Thursday, December 27, 2012
History: The Sailors' Saint
St. Nicholas, who was born at Lycia some time in the fourth century CE, is better known as "of Myra" in honor of the city over which he presided as a Catholic bishop. The saint is sometimes also know by the moniker "of Bari" although why I cannot determine. He is the patron saint of a vast and seemingly disjointed array of items and people. According to Butler's Lives of Patron Saints, the Bishop is responsible for children of both sexes, brides, unmarried women, pawnbrokers, perfumers and perfumiers, travelers, pilgrims, safe journeys, sailors and maritime pilots. He is also the protector of Russia and the cities of Amsterdam, New York, Baranquilla, Bari, Myra and Liverpool. His feast day is December 6th, coincidentally the day after Krampus, the celebration of St. Nicholas' unsavory helper who goes by the same name.
The most famous story of the saint - and the one that awarded him the red and white suit of Santa Claus - has to do with Bishop Nicholas rescuing the three Christian daughters of a poor pagan who, unable to provide them with the dowries required for proper marriages, was going to sell them to a brothel owner. The future saint, hearing of the girls' distress, managed to raise three bags of gold, one for each girl's dowry. As he amassed these small fortunes, St. Nicholas threw the individual bags into the poor man's cottage under cover of darkness. Thus the bishop remained anonymous and, through this generosity, became not only a patron of children and brides, but an overarching giver of gifts, particularly at Christmas.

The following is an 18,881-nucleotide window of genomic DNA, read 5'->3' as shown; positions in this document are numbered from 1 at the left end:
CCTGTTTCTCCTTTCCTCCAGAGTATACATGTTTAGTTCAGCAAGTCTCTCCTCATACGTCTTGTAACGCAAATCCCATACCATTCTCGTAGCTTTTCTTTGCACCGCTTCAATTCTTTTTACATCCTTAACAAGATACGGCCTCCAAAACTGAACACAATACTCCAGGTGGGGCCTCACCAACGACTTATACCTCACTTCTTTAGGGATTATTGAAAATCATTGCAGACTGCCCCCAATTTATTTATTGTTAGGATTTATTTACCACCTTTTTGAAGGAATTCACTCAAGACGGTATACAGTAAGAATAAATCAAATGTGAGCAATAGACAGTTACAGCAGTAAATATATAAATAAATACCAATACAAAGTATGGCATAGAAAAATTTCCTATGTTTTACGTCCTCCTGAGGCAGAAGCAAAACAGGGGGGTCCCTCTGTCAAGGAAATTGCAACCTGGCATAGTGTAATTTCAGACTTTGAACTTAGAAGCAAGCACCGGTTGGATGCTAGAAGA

The connection of the saint to sailors is probably just as much legend. St. Nicholas was said to have made pilgrimages to the Holy Land and Egypt, both of which would have required travel via ship. The most compelling story of the saint and sailors, however, has the Bishop appearing to a vessel about to be beaten open on the rocks off Lycia. Through his intervention, the ship was brought safely into the port. A shrine was built to the saint there and, from that time forward, sailors stopped in to prayed to St. Nicholas for safe passage. Those who survived rough seas were also known to bring a piece of canvas from their rescued ship to the shrine as an offering of thanks.
Finally, if you're interested in the subject, you can find a lengthy and fascinating discussion of St. Nicholas and his importance to sailors over at the always informative gCaptain.
Be sure to stop by again tomorrow when the lucky winner of Triple P's very first giveaway will be announced. Until then, I hope the Holidays continue happy for all!
Header: Saint Nicholas and the Sailors from the Tres Riches Heures of the Duc of Berry via Wikipedia